We were there about an hour, long enough to walk up and down the main street and have an ice-cream – our captain took his hot boat out in the Caribe for some fishing – but that was o.k., since the main purpose of the trip was seeing the Rio itself. Dotted with houses on stilts, small marinas, and fishing villages, it has all the tropical beauty of the upper river, plus a portion that makes its way through a deep canyon — with vegetation all the way up the sides of the cliffs, caves to explore, and alligators to look for.
Organizing revolution in Michoacán:
For the last couple of months, since the passage of the controversial “Quality Education Law”, protests and demonstrations and occupations of government offices have erupted all over Mexico. Perhaps the strongest and most universal – and most viciously oppressed – manifestations have occurred in Michoacán, Guerrero and Puebla states. What is at stake is the future of public education, which under the new law would be dismantled, starting at the “normal schools” where teachers are educated before being sent out into the countryside to practice their trade. Normalistas tend to be more radical, as befits their age, low economic means, and view of the difficult jobs ahead of them. They have borne the brunt of the repression, but they are no longer alone. The guerrillas are coming…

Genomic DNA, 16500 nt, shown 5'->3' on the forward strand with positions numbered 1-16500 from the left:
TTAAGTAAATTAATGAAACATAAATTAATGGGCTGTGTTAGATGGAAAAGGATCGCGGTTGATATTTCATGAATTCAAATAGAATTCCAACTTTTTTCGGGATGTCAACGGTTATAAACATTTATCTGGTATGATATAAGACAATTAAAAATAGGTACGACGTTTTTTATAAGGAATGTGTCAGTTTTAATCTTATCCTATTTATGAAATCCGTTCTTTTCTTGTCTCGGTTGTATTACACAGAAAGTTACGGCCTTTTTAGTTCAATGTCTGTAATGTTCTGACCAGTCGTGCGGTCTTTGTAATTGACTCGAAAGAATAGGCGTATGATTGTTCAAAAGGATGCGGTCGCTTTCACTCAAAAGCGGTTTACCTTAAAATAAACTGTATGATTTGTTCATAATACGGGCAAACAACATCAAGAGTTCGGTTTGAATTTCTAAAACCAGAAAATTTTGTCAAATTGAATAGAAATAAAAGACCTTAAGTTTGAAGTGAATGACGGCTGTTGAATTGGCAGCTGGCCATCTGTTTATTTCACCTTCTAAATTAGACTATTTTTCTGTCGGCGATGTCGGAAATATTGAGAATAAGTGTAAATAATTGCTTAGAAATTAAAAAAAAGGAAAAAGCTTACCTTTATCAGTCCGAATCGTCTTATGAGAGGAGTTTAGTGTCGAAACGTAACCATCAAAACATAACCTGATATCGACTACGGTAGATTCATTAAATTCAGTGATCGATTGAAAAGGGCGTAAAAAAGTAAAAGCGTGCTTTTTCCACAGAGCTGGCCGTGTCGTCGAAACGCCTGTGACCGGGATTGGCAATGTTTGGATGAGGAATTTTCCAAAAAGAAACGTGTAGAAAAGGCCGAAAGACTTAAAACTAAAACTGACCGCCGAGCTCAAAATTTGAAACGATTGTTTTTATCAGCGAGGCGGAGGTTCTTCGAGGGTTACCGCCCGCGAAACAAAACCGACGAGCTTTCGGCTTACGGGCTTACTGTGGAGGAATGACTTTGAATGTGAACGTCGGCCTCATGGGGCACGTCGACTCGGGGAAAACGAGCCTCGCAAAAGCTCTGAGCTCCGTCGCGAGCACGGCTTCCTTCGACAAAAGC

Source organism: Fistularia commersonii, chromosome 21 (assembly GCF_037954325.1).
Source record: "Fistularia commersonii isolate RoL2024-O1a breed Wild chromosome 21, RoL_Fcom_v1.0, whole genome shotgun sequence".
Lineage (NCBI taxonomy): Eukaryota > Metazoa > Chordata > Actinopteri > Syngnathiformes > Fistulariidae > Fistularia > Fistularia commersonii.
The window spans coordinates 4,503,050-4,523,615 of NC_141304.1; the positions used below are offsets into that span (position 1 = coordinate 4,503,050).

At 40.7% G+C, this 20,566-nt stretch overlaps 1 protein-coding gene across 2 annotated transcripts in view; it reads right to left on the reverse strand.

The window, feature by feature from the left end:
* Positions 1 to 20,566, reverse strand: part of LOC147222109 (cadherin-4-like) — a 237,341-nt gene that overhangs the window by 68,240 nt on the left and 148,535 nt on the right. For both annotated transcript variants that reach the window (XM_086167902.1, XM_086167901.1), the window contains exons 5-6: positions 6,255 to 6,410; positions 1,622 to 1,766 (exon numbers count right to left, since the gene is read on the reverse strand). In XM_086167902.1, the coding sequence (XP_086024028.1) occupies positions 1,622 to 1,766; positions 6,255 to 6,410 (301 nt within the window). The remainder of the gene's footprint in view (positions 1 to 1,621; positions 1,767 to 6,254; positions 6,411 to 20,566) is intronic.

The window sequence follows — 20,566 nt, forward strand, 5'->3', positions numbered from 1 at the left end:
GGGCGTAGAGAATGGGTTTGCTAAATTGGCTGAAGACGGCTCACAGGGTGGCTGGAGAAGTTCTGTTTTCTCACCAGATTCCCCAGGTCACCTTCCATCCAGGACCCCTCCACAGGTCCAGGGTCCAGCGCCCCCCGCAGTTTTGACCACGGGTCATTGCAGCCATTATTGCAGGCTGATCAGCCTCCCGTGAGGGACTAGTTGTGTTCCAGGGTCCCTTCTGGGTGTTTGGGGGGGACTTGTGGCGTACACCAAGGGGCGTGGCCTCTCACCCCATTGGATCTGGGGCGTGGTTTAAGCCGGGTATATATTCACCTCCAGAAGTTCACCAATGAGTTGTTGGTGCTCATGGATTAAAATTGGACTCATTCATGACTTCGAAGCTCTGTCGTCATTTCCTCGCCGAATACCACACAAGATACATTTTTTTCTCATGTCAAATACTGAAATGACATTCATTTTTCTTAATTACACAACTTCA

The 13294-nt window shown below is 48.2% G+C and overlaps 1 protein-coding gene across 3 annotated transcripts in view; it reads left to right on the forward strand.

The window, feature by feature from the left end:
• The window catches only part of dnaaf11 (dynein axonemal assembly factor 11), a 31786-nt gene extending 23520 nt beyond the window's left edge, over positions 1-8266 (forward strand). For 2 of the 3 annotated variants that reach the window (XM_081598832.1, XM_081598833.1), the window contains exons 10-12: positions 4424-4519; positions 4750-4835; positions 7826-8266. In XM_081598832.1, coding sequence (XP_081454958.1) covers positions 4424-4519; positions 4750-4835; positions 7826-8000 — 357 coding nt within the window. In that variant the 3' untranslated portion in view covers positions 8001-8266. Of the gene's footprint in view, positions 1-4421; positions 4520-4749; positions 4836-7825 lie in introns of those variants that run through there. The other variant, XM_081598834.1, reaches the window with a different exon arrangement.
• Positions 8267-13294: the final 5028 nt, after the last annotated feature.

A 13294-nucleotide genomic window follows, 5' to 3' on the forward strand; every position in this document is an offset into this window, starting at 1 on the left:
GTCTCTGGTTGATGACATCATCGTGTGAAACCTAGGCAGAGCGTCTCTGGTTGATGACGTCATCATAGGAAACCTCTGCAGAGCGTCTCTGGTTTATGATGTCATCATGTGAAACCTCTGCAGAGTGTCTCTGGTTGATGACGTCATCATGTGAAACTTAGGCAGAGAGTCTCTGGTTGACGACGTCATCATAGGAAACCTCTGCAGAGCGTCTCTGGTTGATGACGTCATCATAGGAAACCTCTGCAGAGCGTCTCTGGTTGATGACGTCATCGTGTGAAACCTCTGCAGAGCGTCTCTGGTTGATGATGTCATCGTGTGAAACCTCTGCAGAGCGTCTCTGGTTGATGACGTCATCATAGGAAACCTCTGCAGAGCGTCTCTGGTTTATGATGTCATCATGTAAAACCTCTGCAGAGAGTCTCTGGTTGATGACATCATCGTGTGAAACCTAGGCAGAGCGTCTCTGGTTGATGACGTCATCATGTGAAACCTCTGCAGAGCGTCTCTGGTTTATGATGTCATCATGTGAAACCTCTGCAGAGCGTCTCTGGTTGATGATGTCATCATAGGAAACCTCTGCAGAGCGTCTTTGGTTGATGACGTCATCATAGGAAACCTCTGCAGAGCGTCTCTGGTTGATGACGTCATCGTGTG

Recently, it was announced that a new “revolutionary council” is being formed, which will include elements of several armed factions across these states, in order to add armed resistance to civil disobedience.
It is not yet clear how the normalistas will react to this offer. That is has been put forth at all is a reflection on how angry the reformers have become in the face of the mass arrests, beatings and disappearances they have suffered at the hands of the forces of order.